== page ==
While Stolsnek, Mike and André went to fetch the boys home from Nelspruit for the week -end, bringing a wide eyed school pal with. They entered at the Malelane gate, Mike driving their new blue Zephyr, André in the front passenger seat and the three boys in the rear.

They noticed a pair of youngish Lions alongside the bush road, they stopped and soon the Lions walked up to the car one raised itself at Andrés’ window and put its forepaws on the windowsill, André got quite upset as she did not want scratch marks on their new car. Without thinking she stuck out her hand and pushed the Lion away, it meekly obliged. Then reality struck the lady and she wound up the window and Mike told his wife that what she had done was not very clever, she could have been bitten. They then drove home; the school pal was quite astonished by this lady’s braveness, and really behaved very well all weekend.

The Sunday afternoon, taking the boys back to the Boarding school they again came across the young Lions, looking quite thin and very inquisitive, they again approached the car but the blue Zephyr drove off. The boys were dropped off at boarding school with the pal thanking them very grateful for the wonderful weekend spent.

On return Mike decided to report the two young Lions to Johan van Graan the Section Ranger at Malelane, Johan enquired about their markings and then confirmed that they were his tree hand reared cubs which he had recently released after finding them in the reeds after their golden coloured infuriated mother attacked him and of his Rangers while on patrol. Unfortunately she had to pay dearly for her instincts.

Johan tells the history of the cubs, there were three of them tiny little bundles of golden fur with darker spots found in the reeds, he decided to take them home, after all he had a heart and he had just shot their mother.

Arriving at home wife Kotie enquired about the new additions to the family. Tessa his black Staffie who had just weaned her pups came around and also sniffed around the newcomers, she wagged her tail and immediately adopted them as hers; the following morning Johan noticed the three little ones suckling, Kotie fed them some powdered milk mixed with egg yolk. That afternoon Johan noticed the three again suckling from Tessa and to his amazement noticed that she again was in milk.

Tessa mothered the cubs, two survived and it apparently later was quite a commotion when the two survivors had a rough and tumble with their smaller “mother”, Tessa still held her ground even when they were much bigger than her, the youngsters paid her the necessary respect until the day Johan loaded them onto the back of his truck for the last time and left them behind at the carcass of Giraffe . . . .


Mike and André drove home and again came across the two juveniles, they stopped and they again came closer, they drove off and Mike decided to fetch his rifle and provide them with a ration of an Impala, he says he realised that what he was doing was not quite in accordance with the rules but he had to do them a good deed after his wife had been so rude towards them.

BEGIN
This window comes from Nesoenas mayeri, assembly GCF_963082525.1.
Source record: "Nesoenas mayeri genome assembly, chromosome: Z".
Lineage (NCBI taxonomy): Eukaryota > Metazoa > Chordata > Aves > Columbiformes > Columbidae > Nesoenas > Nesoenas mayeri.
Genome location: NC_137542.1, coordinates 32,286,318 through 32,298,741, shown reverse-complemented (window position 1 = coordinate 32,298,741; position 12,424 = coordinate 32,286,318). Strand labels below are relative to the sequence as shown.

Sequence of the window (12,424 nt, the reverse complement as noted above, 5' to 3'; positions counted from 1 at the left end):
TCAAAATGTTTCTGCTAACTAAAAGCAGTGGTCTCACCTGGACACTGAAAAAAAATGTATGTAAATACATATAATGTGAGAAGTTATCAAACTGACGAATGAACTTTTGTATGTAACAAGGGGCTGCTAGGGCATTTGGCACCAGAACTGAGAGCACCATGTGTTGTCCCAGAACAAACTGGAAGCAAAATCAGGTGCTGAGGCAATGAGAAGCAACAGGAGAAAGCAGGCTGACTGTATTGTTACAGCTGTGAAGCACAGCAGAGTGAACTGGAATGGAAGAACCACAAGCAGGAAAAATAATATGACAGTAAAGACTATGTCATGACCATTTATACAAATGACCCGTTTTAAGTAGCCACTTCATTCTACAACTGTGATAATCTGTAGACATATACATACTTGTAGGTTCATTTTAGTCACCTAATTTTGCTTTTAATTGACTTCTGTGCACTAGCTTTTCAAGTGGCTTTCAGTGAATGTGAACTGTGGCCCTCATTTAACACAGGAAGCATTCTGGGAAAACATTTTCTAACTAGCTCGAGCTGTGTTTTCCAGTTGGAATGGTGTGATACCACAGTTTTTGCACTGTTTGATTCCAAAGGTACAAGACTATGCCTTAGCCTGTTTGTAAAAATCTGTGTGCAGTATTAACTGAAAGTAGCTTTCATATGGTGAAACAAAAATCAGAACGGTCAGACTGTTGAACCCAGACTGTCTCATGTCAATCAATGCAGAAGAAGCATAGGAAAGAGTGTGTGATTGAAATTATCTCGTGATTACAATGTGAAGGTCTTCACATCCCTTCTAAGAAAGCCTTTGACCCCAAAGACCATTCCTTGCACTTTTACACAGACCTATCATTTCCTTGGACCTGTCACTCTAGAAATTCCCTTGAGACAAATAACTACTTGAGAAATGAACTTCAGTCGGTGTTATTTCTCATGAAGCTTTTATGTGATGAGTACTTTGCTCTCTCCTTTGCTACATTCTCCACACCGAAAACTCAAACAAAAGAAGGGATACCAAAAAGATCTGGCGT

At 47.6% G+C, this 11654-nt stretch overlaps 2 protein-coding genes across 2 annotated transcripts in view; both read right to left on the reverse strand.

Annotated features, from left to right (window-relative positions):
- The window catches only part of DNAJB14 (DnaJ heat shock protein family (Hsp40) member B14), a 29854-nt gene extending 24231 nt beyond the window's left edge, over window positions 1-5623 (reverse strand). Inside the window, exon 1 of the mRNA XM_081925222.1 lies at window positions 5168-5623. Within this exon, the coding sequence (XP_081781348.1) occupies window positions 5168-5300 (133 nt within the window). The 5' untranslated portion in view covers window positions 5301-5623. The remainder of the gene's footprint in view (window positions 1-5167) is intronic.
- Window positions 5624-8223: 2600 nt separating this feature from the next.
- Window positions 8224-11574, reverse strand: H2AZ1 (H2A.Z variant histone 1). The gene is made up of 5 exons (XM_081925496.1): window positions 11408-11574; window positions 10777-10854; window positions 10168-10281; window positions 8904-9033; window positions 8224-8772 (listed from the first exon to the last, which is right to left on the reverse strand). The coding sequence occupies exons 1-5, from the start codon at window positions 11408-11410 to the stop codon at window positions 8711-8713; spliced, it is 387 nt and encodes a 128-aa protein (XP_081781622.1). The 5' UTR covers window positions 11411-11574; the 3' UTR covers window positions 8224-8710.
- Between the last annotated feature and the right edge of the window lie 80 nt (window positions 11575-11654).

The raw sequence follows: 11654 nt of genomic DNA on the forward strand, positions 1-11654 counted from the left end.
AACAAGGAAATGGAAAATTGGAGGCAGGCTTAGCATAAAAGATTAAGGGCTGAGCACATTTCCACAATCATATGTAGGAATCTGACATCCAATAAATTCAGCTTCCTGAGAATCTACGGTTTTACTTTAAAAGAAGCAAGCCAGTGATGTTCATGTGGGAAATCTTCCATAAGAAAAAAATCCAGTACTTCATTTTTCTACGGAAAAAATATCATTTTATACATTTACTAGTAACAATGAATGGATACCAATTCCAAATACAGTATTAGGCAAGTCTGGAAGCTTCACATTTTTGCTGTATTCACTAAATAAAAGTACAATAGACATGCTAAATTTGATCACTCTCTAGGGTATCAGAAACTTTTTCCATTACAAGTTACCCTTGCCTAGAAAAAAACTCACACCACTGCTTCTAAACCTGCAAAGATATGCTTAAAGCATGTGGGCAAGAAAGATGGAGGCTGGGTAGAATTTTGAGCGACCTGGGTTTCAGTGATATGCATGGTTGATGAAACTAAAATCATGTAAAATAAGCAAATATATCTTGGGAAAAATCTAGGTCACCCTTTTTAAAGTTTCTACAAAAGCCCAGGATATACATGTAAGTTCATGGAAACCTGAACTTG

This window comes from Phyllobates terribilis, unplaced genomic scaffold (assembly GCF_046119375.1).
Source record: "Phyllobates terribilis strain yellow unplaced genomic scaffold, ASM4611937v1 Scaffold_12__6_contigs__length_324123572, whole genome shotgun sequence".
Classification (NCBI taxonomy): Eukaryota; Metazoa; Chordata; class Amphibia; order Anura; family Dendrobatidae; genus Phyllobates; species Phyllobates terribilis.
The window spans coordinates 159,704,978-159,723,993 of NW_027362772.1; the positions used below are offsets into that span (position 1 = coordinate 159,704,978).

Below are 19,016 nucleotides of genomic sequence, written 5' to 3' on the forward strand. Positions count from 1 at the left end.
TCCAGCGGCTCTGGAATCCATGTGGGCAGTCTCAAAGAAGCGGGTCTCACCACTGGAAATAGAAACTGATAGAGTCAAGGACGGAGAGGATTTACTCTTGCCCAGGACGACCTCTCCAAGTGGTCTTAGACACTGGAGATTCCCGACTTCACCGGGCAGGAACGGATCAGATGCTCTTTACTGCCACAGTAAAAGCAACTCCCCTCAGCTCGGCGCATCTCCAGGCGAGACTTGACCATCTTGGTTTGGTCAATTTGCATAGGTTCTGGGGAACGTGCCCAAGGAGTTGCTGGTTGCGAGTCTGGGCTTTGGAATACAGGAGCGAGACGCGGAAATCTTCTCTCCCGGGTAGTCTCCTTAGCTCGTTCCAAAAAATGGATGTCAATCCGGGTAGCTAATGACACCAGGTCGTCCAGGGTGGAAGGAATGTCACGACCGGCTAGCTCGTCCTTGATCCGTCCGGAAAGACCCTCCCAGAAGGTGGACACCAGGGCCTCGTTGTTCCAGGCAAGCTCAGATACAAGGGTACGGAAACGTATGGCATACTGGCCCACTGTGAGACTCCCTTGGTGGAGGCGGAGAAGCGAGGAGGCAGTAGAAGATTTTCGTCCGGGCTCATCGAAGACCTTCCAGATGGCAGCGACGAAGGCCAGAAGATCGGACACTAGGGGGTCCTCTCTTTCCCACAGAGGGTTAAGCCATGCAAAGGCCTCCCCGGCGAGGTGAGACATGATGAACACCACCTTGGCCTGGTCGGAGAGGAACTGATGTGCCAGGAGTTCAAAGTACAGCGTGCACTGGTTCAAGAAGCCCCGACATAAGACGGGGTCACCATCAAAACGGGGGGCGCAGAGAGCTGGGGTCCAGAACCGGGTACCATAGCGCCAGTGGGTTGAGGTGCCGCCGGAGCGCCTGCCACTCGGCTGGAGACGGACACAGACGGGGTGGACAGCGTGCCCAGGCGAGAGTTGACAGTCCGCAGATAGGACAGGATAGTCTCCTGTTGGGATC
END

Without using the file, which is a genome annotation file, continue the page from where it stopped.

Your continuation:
The two juveniles later grew up into lovely specimens and were often seen by the Parks staff and visiting tourists.

André tells of their dogs, one Waldie was a little Dachshund who loved going on drives with the family. Extreme pleasure chasing hares, it was quite amusing watching the chase the hare leading the way followed by the bobbing long body of the enthusiastic barking little brown dog. Waldie survived all the snakes, scorpions, Leopards, Caracals and other dangers of Kruger until the ripe old age of seventeen years. When his time came he was buried at Stolsnek in a little marked grave.

Mike and Andre spent only eleven months of his whole career in a Rest Camp the rest of his time was spent in Outposts.

When transferred to Satara Mike decided that he had had enough as he just could not fit in with that environment and decided to resign from the National Parks Board employ. Fortunately there was a vacancy at the WNLA offices at Mike’s beloved Pafuri Area. Mike and Andre spent their last four years in KRUGER here at Pafuri where he and his friend Harold Mockford worked very close together, amongst others Mike managed the Chamber of Mines recreation area at Pafuri. While at Pafuri Mike also still in close co operation with the KRUGER PARKS Department of Nature Conservation.

Don is married to the daughter of Ted Whitfield and is now the District ranger at Malelane; their grandchildren are the pride and joy of Mike and André.

Ross went to University and had just completed his studies towards his honours degree also in the natural sciences when he was tragically killed in a vehicle accident.

Mike and André are now spending their retirement at White River their house has quite a few pieces of memorabilia accumulated during his career in KRUGER, one cannot miss the paintings decorating their walls most of them done by the artist André English.

Much time is still spent in the place they love so much, visiting the children at Malelane and travelling on roads still so familiar to them, I often wonder what really crosses their minds while travelling their history.